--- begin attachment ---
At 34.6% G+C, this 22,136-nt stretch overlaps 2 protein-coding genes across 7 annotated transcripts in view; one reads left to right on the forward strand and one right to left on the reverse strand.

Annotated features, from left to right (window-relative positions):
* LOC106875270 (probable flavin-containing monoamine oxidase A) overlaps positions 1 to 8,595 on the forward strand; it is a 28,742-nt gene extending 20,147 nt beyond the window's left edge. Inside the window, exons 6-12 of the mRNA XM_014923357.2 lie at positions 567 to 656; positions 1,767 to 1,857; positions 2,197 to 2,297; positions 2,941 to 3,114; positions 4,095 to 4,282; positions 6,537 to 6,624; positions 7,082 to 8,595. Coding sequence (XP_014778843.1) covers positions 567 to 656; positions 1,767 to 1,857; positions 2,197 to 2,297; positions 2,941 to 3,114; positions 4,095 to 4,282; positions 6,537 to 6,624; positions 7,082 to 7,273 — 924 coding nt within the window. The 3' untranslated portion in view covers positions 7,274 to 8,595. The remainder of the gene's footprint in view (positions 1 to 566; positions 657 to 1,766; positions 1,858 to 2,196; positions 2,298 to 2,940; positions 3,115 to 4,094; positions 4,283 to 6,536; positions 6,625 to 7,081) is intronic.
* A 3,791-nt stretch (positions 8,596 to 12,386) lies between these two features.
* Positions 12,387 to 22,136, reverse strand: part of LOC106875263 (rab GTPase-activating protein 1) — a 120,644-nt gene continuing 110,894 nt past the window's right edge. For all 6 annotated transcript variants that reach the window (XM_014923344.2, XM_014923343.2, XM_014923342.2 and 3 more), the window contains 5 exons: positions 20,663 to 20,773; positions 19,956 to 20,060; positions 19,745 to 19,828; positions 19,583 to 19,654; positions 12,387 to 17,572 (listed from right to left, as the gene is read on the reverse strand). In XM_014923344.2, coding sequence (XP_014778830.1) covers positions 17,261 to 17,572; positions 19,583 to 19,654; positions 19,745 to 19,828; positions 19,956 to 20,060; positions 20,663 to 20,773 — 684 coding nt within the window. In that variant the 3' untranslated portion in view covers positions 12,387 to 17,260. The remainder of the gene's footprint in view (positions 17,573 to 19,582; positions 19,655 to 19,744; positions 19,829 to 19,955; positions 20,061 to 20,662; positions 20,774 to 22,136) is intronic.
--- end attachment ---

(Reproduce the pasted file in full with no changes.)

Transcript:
At 34.6% G+C, this 22,136-nt stretch overlaps 2 protein-coding genes across 7 annotated transcripts in view; one reads left to right on the forward strand and one right to left on the reverse strand.

Annotated features, from left to right (window-relative positions):
* LOC106875270 (probable flavin-containing monoamine oxidase A) overlaps positions 1 to 8,595 on the forward strand; it is a 28,742-nt gene extending 20,147 nt beyond the window's left edge. Inside the window, exons 6-12 of the mRNA XM_014923357.2 lie at positions 567 to 656; positions 1,767 to 1,857; positions 2,197 to 2,297; positions 2,941 to 3,114; positions 4,095 to 4,282; positions 6,537 to 6,624; positions 7,082 to 8,595. Coding sequence (XP_014778843.1) covers positions 567 to 656; positions 1,767 to 1,857; positions 2,197 to 2,297; positions 2,941 to 3,114; positions 4,095 to 4,282; positions 6,537 to 6,624; positions 7,082 to 7,273 — 924 coding nt within the window. The 3' untranslated portion in view covers positions 7,274 to 8,595. The remainder of the gene's footprint in view (positions 1 to 566; positions 657 to 1,766; positions 1,858 to 2,196; positions 2,298 to 2,940; positions 3,115 to 4,094; positions 4,283 to 6,536; positions 6,625 to 7,081) is intronic.
* A 3,791-nt stretch (positions 8,596 to 12,386) lies between these two features.
* Positions 12,387 to 22,136, reverse strand: part of LOC106875263 (rab GTPase-activating protein 1) — a 120,644-nt gene continuing 110,894 nt past the window's right edge. For all 6 annotated transcript variants that reach the window (XM_014923344.2, XM_014923343.2, XM_014923342.2 and 3 more), the window contains 5 exons: positions 20,663 to 20,773; positions 19,956 to 20,060; positions 19,745 to 19,828; positions 19,583 to 19,654; positions 12,387 to 17,572 (listed from right to left, as the gene is read on the reverse strand). In XM_014923344.2, coding sequence (XP_014778830.1) covers positions 17,261 to 17,572; positions 19,583 to 19,654; positions 19,745 to 19,828; positions 19,956 to 20,060; positions 20,663 to 20,773 — 684 coding nt within the window. In that variant the 3' untranslated portion in view covers positions 12,387 to 17,260. The remainder of the gene's footprint in view (positions 17,573 to 19,582; positions 19,655 to 19,744; positions 19,829 to 19,955; positions 20,061 to 20,662; positions 20,774 to 22,136) is intronic.